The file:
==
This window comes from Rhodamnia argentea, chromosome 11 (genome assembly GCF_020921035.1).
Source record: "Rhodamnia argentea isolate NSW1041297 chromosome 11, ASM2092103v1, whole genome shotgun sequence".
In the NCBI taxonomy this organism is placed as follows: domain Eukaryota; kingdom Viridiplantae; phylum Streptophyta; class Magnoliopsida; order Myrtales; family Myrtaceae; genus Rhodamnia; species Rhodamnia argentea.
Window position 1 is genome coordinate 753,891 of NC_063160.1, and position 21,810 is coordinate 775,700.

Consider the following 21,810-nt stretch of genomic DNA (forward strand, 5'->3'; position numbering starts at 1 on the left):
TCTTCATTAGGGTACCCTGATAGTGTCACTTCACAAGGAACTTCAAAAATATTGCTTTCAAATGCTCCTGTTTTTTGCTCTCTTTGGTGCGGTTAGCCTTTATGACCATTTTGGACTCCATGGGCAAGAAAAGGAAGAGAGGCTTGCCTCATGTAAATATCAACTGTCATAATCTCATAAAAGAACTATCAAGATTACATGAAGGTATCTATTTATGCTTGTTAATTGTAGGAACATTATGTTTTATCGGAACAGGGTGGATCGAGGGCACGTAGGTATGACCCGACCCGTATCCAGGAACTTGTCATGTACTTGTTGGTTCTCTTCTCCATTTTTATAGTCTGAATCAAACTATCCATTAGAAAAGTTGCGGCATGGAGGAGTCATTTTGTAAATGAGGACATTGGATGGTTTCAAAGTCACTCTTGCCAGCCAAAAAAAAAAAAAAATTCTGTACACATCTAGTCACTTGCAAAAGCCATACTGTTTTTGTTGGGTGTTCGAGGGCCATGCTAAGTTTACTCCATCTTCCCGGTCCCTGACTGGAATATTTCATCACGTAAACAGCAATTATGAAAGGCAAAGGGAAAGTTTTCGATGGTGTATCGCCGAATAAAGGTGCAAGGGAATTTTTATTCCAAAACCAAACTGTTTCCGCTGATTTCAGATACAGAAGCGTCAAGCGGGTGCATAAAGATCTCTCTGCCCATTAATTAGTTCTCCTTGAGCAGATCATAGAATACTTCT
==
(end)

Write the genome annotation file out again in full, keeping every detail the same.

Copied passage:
This window comes from Rhodamnia argentea, chromosome 11 (genome assembly GCF_020921035.1).
Source record: "Rhodamnia argentea isolate NSW1041297 chromosome 11, ASM2092103v1, whole genome shotgun sequence".
In the NCBI taxonomy this organism is placed as follows: domain Eukaryota; kingdom Viridiplantae; phylum Streptophyta; class Magnoliopsida; order Myrtales; family Myrtaceae; genus Rhodamnia; species Rhodamnia argentea.
Window position 1 is genome coordinate 753,891 of NC_063160.1, and position 21,810 is coordinate 775,700.

Consider the following 21,810-nt stretch of genomic DNA (forward strand, 5'->3'; position numbering starts at 1 on the left):
TCTTCATTAGGGTACCCTGATAGTGTCACTTCACAAGGAACTTCAAAAATATTGCTTTCAAATGCTCCTGTTTTTTGCTCTCTTTGGTGCGGTTAGCCTTTATGACCATTTTGGACTCCATGGGCAAGAAAAGGAAGAGAGGCTTGCCTCATGTAAATATCAACTGTCATAATCTCATAAAAGAACTATCAAGATTACATGAAGGTATCTATTTATGCTTGTTAATTGTAGGAACATTATGTTTTATCGGAACAGGGTGGATCGAGGGCACGTAGGTATGACCCGACCCGTATCCAGGAACTTGTCATGTACTTGTTGGTTCTCTTCTCCATTTTTATAGTCTGAATCAAACTATCCATTAGAAAAGTTGCGGCATGGAGGAGTCATTTTGTAAATGAGGACATTGGATGGTTTCAAAGTCACTCTTGCCAGCCAAAAAAAAAAAAAAATTCTGTACACATCTAGTCACTTGCAAAAGCCATACTGTTTTTGTTGGGTGTTCGAGGGCCATGCTAAGTTTACTCCATCTTCCCGGTCCCTGACTGGAATATTTCATCACGTAAACAGCAATTATGAAAGGCAAAGGGAAAGTTTTCGATGGTGTATCGCCGAATAAAGGTGCAAGGGAATTTTTATTCCAAAACCAAACTGTTTCCGCTGATTTCAGATACAGAAGCGTCAAGCGGGTGCATAAAGATCTCTCTGCCCATTAATTAGTTCTCCTTGAGCAGATCATAGAATACTTCT